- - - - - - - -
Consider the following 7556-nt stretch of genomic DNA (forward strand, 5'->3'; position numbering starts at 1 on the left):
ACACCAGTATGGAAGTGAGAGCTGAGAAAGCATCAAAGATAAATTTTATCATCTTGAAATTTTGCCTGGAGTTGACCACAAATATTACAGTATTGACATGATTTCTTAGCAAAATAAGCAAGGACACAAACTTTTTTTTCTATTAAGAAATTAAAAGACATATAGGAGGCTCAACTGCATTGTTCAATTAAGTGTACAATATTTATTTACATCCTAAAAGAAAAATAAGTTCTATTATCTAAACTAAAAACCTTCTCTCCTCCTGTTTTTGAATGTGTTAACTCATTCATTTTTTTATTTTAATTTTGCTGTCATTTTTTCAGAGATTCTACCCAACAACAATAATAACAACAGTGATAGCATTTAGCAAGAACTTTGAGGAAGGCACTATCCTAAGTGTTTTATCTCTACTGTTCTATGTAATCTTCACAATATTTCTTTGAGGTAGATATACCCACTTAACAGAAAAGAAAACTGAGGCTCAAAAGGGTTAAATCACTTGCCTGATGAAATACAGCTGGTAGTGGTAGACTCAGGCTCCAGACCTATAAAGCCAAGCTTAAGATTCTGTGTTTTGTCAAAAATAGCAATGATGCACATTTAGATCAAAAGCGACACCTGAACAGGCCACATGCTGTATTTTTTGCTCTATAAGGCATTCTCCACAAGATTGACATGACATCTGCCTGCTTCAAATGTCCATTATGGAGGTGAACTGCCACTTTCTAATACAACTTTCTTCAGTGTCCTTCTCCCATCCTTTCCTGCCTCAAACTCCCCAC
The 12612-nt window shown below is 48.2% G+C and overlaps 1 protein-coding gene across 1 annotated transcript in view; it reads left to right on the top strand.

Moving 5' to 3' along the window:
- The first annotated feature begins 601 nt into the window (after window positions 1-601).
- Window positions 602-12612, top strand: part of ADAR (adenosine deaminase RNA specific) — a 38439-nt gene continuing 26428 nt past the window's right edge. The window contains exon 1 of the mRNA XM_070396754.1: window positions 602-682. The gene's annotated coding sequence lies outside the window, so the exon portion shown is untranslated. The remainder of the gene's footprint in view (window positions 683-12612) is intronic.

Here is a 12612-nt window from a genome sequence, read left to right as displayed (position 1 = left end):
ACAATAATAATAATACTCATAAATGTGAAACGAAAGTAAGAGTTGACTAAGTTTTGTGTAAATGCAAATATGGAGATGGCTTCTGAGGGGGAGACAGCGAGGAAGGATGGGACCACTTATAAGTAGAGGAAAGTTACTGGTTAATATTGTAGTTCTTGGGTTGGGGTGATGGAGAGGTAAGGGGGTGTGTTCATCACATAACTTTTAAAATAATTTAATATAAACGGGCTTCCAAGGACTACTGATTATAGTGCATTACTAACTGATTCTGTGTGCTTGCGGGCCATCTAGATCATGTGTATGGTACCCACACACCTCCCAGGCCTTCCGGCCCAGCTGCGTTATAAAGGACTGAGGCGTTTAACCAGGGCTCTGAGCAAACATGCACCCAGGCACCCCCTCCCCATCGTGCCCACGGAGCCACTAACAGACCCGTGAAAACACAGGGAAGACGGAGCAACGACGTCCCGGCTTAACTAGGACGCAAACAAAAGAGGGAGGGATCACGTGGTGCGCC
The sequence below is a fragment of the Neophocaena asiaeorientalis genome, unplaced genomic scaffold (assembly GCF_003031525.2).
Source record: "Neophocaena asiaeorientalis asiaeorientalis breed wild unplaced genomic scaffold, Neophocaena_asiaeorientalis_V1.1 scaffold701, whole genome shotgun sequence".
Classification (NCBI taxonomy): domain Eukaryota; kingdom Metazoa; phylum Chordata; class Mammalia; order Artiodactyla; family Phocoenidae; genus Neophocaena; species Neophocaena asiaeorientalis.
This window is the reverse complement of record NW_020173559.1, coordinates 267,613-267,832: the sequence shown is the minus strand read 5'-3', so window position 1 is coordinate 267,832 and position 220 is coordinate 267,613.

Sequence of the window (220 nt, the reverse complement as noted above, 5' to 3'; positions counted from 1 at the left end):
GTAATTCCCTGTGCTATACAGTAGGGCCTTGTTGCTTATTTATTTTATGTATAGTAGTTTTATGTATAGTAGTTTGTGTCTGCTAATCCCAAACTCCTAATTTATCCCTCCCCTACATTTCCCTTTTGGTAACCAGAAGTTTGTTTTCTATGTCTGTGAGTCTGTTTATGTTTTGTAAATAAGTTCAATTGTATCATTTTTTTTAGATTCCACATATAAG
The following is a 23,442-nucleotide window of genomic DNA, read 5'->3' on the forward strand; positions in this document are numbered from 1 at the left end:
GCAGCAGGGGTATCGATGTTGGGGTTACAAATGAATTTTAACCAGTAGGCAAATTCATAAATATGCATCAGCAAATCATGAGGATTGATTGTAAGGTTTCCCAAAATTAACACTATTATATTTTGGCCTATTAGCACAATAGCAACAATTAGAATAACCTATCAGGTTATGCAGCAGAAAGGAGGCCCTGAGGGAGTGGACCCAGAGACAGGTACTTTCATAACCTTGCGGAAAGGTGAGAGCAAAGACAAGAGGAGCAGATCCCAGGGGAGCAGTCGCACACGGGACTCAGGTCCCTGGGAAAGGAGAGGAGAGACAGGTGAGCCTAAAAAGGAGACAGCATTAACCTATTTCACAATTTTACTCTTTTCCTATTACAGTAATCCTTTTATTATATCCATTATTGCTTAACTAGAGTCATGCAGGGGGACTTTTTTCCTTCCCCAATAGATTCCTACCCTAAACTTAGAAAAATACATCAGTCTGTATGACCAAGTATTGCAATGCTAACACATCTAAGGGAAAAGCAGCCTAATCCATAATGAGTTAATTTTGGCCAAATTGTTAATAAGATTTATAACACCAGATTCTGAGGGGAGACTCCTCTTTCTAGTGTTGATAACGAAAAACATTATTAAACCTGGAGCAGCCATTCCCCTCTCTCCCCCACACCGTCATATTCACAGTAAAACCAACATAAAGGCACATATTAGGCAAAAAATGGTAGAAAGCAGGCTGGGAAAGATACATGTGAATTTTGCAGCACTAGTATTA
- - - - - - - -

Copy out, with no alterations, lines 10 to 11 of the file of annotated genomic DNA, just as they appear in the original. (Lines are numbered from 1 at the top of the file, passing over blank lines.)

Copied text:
Source record: "Neophocaena asiaeorientalis asiaeorientalis breed wild unplaced genomic scaffold, Neophocaena_asiaeorientalis_V1.1 scaffold701, whole genome shotgun sequence".
Classification (NCBI taxonomy): domain Eukaryota; kingdom Metazoa; phylum Chordata; class Mammalia; order Artiodactyla; family Phocoenidae; genus Neophocaena; species Neophocaena asiaeorientalis.